“I’ve been pushing for a [challenge] flag for a year now,” Rivers said. “We should have a challenge flag. That is the third time this year [against the Clippers] that [the NBA] has come back and said it was a bad call. It doesn’t do anything for us.”

One of the games Rivers noted was a 100-99 loss to the Oklahoma City Thunder on Dec. 21 that he said included three missed calls late in the contest. The Clippers (37-20) are in fourth place in the Western Conference standings and 3 ½ games behind the third-place Thunder (41-17).

“The league has done a great job of transparency and that has been phenomenal,” Rivers told Yahoo Sports. “But the problem with it is you don’t get anything from it if you’re the [losing] team. … The one thing I keep saying and make the point of is the refs are trying to make it right, too. It’s not like we’re mad at refs. We just want to get it right.”

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No. 4: Cuban suggests deeper 3-point line Shooting a 3-pointer used to be something of a novel concept around the NBA, a high-risk, high-reward chance at a bonus point on a field goal attempt. But these days some teams (e.g. the Warriors) throw up threes like they’re layups, and as ESPN’s Tim McMahon writes, Dallas Mavericks owner Mark Cuban wonders if perhaps moving back the 3-point line would open up the floor even more …

Mark Cuban has a suggestion to reintroduce the midrange shot to the NBA game: Move back the 3-point arc.

“It’s getting too close,” the Dallas Mavericks owner said Friday night of the 3-point arc, which is 23 feet, 9 inches at the crest and 22 feet in the corners, where there is no room to move it back. “Guys are shooting a foot behind it anyways. … That’s something we should look at. It’s worth looking at.

“I don’t think the number of shots would decline, but I think it would reward skill and open up the court some more. So guys would still take [3-point] shots if it’s seven inches back or whatever, but at the same time, it opens up the court for more drives, more midrange game.”

The midrange jumper has become an endangered species of sorts, while NBA players are firing 3-pointers at record rates. The single-season record for 3s is 55,137; according to ESPN Stats & Information, teams are on pace to hit 58,477 this season.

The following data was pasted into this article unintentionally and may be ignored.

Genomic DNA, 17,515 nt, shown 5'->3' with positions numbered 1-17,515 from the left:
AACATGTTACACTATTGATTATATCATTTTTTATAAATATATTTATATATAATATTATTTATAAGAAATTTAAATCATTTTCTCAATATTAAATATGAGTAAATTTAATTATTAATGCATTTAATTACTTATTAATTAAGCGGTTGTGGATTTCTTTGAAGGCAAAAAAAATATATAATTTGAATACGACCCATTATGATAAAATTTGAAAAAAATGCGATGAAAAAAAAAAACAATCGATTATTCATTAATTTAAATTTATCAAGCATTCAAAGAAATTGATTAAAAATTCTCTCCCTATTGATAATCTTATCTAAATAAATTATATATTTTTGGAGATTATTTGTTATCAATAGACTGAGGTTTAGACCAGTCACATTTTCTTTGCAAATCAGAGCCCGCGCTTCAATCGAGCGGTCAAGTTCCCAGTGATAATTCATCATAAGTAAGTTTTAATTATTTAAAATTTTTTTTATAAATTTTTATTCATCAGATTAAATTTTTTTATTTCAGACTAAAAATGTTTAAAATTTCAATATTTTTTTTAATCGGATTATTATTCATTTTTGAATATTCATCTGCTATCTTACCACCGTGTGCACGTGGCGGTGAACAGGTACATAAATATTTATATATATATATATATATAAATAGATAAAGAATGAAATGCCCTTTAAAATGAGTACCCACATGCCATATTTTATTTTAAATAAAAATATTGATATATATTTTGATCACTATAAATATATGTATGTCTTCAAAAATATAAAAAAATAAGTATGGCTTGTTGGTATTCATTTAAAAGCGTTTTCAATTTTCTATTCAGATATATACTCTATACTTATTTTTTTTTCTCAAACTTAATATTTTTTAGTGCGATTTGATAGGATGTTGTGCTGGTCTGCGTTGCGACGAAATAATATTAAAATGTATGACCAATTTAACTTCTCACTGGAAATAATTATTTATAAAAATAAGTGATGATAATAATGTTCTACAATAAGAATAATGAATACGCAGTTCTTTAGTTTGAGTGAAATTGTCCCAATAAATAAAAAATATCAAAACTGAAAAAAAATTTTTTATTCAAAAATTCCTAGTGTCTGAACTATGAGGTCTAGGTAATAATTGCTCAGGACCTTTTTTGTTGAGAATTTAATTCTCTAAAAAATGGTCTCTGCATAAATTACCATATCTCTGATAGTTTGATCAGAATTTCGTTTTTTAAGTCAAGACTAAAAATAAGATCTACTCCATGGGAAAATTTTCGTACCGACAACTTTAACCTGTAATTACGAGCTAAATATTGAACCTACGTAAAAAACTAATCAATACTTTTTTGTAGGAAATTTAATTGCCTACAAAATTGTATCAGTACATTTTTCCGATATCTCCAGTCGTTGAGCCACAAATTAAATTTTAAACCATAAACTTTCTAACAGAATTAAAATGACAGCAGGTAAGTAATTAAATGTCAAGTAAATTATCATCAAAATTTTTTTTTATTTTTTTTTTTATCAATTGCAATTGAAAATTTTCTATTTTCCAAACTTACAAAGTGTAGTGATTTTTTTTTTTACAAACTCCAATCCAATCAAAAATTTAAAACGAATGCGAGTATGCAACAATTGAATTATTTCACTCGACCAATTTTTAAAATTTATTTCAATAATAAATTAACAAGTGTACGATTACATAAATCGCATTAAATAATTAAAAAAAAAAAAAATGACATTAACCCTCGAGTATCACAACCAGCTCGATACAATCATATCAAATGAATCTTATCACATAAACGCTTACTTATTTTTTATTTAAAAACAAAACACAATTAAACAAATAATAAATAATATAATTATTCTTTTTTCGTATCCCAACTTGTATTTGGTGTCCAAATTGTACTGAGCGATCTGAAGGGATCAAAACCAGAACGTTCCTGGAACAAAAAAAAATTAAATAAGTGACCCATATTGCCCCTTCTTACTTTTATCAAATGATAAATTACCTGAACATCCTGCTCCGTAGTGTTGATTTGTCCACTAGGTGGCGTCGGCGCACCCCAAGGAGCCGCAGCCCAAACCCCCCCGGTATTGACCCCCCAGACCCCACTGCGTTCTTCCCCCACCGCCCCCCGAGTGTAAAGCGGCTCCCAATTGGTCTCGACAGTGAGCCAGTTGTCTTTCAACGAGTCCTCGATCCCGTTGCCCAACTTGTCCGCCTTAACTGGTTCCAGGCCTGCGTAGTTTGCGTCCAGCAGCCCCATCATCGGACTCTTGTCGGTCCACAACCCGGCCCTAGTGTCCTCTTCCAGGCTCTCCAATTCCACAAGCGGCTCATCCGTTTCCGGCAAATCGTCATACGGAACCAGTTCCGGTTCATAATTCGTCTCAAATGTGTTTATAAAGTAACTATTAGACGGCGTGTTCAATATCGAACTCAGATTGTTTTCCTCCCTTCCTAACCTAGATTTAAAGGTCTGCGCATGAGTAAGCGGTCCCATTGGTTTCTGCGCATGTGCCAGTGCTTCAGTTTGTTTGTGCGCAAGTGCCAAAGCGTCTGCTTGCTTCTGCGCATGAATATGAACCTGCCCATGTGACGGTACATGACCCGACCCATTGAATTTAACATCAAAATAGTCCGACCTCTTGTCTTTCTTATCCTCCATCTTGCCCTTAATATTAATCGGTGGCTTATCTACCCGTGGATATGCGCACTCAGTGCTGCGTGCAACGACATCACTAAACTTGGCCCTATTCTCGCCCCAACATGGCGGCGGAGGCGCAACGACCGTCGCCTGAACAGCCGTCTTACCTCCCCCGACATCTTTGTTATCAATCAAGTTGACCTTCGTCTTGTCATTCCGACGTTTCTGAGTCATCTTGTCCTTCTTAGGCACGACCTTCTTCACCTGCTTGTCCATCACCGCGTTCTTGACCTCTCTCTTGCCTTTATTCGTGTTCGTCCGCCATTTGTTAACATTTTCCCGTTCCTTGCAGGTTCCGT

Cuban thinks moving back the 3-point arc is an idea the NBA should consider, not to discourage the deep ball, but to improve the spacing of the game.

“I think it’d open it up more so guys with different skill sets could play,” Cuban said. “It would open up play for more drives. Guys with midrange games would be rewarded and that would stay in the game. There would be more diversity of offensive action in the game.

“You’d see a little bit of decline in the 3. I’m not saying it’s a bad thing that we shoot so many 3s, but it’s worth it in the D-League to see what happens [with a deeper 3-point line].”

Cuban quickly dismissed a question about whether the NBA would benefit from adding a 4-point line, perhaps 30 feet from the basket.

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SOME RANDOM HEADLINES: Jerry Colangelo says it’s too soon to come to any conclusions about the 76ers … Is Gregg Popovich mellowing? … Dwight Howard has parted ways with his longtime agent Dan FeganTiago Splitter had successful hip surgery … Vince Carter’s eponymous restaurant is closing

Morning shootaround — Jan. 7


VIDEO: Highlights from games played Jan. 6

NEWS OF THE MORNING

Curry won’t sit 4 weeks to heal injury | Gentry rips Pelicans’ effort vs. Mavs | Report: McCollum could have played last night | Raptors try to get by while Carroll mends | Lee officially out of Celtics’ rotation

No. 1: Curry unlikely to rest four weeks to heal troublesome shin — Several storylines follow the Golden State Warriors on a near-nightly basis now — whether or not they can surpass the NBA record of 72 wins set by the 1995-96 Chicago Bulls, when coach Steve Kerr will return to the sidelines and whether or not Stephen Curry will suit up each night as he deals with a nagging shin injury. The first two questions remain unclear in terms of an immediate answer, but for the time being, Curry won’t be out of the lineup for weeks on end to heal the injury. The San Francisco Chronicle‘s Rusty Simmons has more on why Curry isn’t at risk if he keeps playing on the injury: